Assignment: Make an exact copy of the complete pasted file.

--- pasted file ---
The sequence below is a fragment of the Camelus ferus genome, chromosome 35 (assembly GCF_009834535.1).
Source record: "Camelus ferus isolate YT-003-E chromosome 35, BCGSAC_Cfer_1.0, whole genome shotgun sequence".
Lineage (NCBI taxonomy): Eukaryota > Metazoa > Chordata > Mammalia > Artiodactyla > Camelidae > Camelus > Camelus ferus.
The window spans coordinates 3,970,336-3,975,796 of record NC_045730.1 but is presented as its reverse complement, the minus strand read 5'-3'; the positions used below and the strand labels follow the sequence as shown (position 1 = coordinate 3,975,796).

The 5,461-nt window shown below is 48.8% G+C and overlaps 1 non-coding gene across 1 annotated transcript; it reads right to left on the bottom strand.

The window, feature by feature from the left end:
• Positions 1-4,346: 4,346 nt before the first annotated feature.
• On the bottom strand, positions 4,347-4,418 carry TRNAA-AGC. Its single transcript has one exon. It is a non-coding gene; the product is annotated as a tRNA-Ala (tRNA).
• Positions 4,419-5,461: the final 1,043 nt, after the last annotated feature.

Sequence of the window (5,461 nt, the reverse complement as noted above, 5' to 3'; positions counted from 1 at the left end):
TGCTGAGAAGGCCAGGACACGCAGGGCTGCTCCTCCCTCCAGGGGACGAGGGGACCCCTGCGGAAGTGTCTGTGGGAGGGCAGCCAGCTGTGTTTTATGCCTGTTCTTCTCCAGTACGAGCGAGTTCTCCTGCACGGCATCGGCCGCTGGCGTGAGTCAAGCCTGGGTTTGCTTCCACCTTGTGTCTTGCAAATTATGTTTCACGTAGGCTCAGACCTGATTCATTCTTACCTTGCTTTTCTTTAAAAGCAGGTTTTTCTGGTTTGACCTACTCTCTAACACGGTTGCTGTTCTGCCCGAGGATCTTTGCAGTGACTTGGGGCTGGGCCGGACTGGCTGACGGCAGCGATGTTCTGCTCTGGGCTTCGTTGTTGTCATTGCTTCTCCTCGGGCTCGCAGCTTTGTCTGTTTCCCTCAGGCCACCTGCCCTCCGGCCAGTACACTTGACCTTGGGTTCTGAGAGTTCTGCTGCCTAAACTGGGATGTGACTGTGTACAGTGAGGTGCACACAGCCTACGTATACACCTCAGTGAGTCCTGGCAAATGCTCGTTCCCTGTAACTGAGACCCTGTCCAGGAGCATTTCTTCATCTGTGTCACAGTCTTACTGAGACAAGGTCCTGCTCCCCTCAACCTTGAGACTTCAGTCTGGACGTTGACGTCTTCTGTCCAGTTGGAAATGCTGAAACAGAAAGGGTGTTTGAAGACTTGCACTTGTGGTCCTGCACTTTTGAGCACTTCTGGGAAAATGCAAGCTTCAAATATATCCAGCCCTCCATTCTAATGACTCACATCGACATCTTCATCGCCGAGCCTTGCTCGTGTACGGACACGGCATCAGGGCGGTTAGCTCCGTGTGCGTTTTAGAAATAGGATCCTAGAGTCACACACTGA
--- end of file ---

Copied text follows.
The sequence below is a fragment of the Camelus ferus genome, chromosome 35 (assembly GCF_009834535.1).
Source record: "Camelus ferus isolate YT-003-E chromosome 35, BCGSAC_Cfer_1.0, whole genome shotgun sequence".
Lineage (NCBI taxonomy): Eukaryota > Metazoa > Chordata > Mammalia > Artiodactyla > Camelidae > Camelus > Camelus ferus.
The window spans coordinates 3,970,336-3,975,796 of record NC_045730.1 but is presented as its reverse complement, the minus strand read 5'-3'; the positions used below and the strand labels follow the sequence as shown (position 1 = coordinate 3,975,796).

The 5,461-nt window shown below is 48.8% G+C and overlaps 1 non-coding gene across 1 annotated transcript; it reads right to left on the bottom strand.

The window, feature by feature from the left end:
• Positions 1-4,346: 4,346 nt before the first annotated feature.
• On the bottom strand, positions 4,347-4,418 carry TRNAA-AGC. Its single transcript has one exon. It is a non-coding gene; the product is annotated as a tRNA-Ala (tRNA).
• Positions 4,419-5,461: the final 1,043 nt, after the last annotated feature.

Sequence of the window (5,461 nt, the reverse complement as noted above, 5' to 3'; positions counted from 1 at the left end):
TGCTGAGAAGGCCAGGACACGCAGGGCTGCTCCTCCCTCCAGGGGACGAGGGGACCCCTGCGGAAGTGTCTGTGGGAGGGCAGCCAGCTGTGTTTTATGCCTGTTCTTCTCCAGTACGAGCGAGTTCTCCTGCACGGCATCGGCCGCTGGCGTGAGTCAAGCCTGGGTTTGCTTCCACCTTGTGTCTTGCAAATTATGTTTCACGTAGGCTCAGACCTGATTCATTCTTACCTTGCTTTTCTTTAAAAGCAGGTTTTTCTGGTTTGACCTACTCTCTAACACGGTTGCTGTTCTGCCCGAGGATCTTTGCAGTGACTTGGGGCTGGGCCGGACTGGCTGACGGCAGCGATGTTCTGCTCTGGGCTTCGTTGTTGTCATTGCTTCTCCTCGGGCTCGCAGCTTTGTCTGTTTCCCTCAGGCCACCTGCCCTCCGGCCAGTACACTTGACCTTGGGTTCTGAGAGTTCTGCTGCCTAAACTGGGATGTGACTGTGTACAGTGAGGTGCACACAGCCTACGTATACACCTCAGTGAGTCCTGGCAAATGCTCGTTCCCTGTAACTGAGACCCTGTCCAGGAGCATTTCTTCATCTGTGTCACAGTCTTACTGAGACAAGGTCCTGCTCCCCTCAACCTTGAGACTTCAGTCTGGACGTTGACGTCTTCTGTCCAGTTGGAAATGCTGAAACAGAAAGGGTGTTTGAAGACTTGCACTTGTGGTCCTGCACTTTTGAGCACTTCTGGGAAAATGCAAGCTTCAAATATATCCAGCCCTCCATTCTAATGACTCACATCGACATCTTCATCGCCGAGCCTTGCTCGTGTACGGACACGGCATCAGGGCGGTTAGCTCCGTGTGCGTTTTAGAAATAGGATCCTAGAGTCACACACTGA